Mercury: An Intimate Biography of Freddie Mercury

Mercury: An Intimate Biography of Freddie Mercury

By Lesley-Ann Jones

“In November 1996 I was invited to a cocktail party and private preview of the Freddie Mercury Photographic Exhibition at London’s Royal Albert Hall. It was to commemorate the fifth anniversary of his death. Everyone in the room that night had a direct link to Freddie and Queen – from Marje, Freddie’s cleaning lady, and Ken Testi, the band’s first-ever manager, to Denis O’regan, a regular Queen photographer. Freddie’s frail old parents were also there. When I introduced myself, they greeted me warmly. His father Bomi Bulsara held my hand.

“It is wonderful to see all these photographs displayed, and to see all these people here in honor of our dear son. We feel very proud” he said.

The exhibition would tour the world, visiting numerous relevant cities including Paris, Montreaux, and Mumbai. After the London opening, a number of fellow journalists chose to “out” the Great Pretender for having “hidden his Indian roots.” Under headlines such as “Bombay Rhahapsody” and “Star of India,” Freddie was “exposed” as Britain’s first Asian pop star. Despite the fact that there was less than a sentence of truth in it, the yarn made several sensational page leads. Freddie’s Persian origins were thus disputed. Widespread discussion ensued. This caused offence within London’s Persian Parsee community. Not that Fleet street’s finest gave a toss about that.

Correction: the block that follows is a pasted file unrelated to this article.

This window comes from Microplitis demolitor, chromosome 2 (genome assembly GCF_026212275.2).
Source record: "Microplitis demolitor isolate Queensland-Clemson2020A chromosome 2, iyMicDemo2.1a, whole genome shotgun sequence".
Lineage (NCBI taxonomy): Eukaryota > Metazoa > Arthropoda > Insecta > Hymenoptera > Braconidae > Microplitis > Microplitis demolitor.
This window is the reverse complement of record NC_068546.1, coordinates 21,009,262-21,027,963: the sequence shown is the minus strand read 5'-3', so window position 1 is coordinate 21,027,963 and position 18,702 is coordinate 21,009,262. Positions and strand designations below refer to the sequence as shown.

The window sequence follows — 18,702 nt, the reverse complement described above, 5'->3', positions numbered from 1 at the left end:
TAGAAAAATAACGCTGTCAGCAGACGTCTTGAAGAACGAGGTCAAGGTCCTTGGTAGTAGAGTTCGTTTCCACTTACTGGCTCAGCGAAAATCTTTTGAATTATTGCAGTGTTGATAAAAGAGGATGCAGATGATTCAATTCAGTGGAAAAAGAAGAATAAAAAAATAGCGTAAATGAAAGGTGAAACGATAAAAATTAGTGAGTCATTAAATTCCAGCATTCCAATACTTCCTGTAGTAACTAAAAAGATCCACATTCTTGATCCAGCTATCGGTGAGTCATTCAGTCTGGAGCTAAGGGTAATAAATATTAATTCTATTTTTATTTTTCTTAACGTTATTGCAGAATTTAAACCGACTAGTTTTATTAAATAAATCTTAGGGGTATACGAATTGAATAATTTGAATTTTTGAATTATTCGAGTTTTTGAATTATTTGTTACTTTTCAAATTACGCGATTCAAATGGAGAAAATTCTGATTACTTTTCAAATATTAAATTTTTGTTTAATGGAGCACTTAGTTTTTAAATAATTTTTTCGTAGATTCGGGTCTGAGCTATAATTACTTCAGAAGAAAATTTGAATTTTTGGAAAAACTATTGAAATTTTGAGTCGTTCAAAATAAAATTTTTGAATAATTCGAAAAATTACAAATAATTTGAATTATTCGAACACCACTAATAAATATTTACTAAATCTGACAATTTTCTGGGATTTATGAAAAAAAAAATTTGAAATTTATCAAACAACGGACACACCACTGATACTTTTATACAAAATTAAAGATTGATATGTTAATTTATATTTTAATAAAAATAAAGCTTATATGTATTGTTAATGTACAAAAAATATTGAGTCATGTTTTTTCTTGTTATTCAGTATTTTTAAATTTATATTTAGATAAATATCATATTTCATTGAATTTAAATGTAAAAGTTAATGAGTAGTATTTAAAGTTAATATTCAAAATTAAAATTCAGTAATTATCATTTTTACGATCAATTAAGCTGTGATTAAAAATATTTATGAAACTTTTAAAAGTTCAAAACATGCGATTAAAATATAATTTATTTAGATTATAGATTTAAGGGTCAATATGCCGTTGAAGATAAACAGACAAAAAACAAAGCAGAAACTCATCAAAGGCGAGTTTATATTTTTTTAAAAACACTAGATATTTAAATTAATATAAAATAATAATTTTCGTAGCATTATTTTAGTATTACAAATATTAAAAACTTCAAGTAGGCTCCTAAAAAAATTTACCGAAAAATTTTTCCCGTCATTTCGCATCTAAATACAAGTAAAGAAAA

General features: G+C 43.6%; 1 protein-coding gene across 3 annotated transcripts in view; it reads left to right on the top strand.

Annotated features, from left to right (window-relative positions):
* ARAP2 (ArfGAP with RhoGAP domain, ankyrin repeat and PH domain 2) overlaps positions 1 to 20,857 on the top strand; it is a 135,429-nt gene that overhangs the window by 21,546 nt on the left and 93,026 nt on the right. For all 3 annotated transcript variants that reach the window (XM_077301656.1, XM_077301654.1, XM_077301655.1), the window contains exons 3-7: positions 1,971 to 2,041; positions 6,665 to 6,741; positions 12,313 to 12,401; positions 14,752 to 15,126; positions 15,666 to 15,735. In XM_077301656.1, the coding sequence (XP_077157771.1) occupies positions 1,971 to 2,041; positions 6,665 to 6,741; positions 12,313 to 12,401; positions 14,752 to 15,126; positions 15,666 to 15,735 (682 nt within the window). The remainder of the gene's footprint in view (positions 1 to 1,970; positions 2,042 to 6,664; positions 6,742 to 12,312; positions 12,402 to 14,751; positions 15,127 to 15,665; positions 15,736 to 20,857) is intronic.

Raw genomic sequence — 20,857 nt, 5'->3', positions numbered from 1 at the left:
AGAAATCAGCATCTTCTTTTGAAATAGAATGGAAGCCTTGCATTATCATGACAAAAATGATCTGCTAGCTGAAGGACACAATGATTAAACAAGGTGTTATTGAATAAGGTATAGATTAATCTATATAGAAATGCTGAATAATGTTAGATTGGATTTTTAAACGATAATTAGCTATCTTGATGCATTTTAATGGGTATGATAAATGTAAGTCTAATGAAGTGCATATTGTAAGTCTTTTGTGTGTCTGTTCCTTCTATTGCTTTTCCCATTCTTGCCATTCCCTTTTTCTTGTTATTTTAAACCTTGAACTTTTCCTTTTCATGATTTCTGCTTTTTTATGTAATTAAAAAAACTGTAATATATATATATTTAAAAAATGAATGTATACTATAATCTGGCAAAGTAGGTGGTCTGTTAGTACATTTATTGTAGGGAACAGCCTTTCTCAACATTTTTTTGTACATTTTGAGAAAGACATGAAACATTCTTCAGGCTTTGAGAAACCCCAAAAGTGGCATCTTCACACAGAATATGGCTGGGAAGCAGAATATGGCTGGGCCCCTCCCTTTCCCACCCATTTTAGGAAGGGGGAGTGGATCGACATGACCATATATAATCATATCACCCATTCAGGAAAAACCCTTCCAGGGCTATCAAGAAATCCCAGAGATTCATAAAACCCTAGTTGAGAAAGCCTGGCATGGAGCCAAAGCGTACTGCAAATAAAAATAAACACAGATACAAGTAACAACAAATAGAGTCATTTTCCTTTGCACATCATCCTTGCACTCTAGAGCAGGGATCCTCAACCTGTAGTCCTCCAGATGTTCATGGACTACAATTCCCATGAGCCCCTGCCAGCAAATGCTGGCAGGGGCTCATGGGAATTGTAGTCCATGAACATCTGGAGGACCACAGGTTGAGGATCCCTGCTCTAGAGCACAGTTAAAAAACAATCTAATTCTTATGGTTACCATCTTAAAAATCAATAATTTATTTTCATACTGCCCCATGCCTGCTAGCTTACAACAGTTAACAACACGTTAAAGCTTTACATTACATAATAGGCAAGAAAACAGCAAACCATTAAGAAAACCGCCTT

“Just because our people have not lived in Persia since the ninth century, that does not make us any less Persian,” declared a spokesperson for the Parsee community in London.

“While Parsees are described as “Indian Zoroastrians,” we descend from the Persian Zoroastrians who fled to India in the seventh and eight centuries to escape Muslim persecution. The fact that we migrated to India does not make us Indian. If you are Jew, but your family have not lived in Palestine for the past two thousand years, does that make you less Jewish? There is a great deal of difference between race and nationality. Between roots and citizenship. The Persian Parsee may not have a place to call home [the land which was once their territory being modern-day Iran]. Nonetheless, he remains Persian in his heart.”

As far as Freddie was concerned, you only had to look at him. His classic Persian looks were indisputably at odds with what is commonly considered “Indian.” Every picture, those extra teeth notwithstanding, tells the tale.

Page 28, Lesley-Ann Jones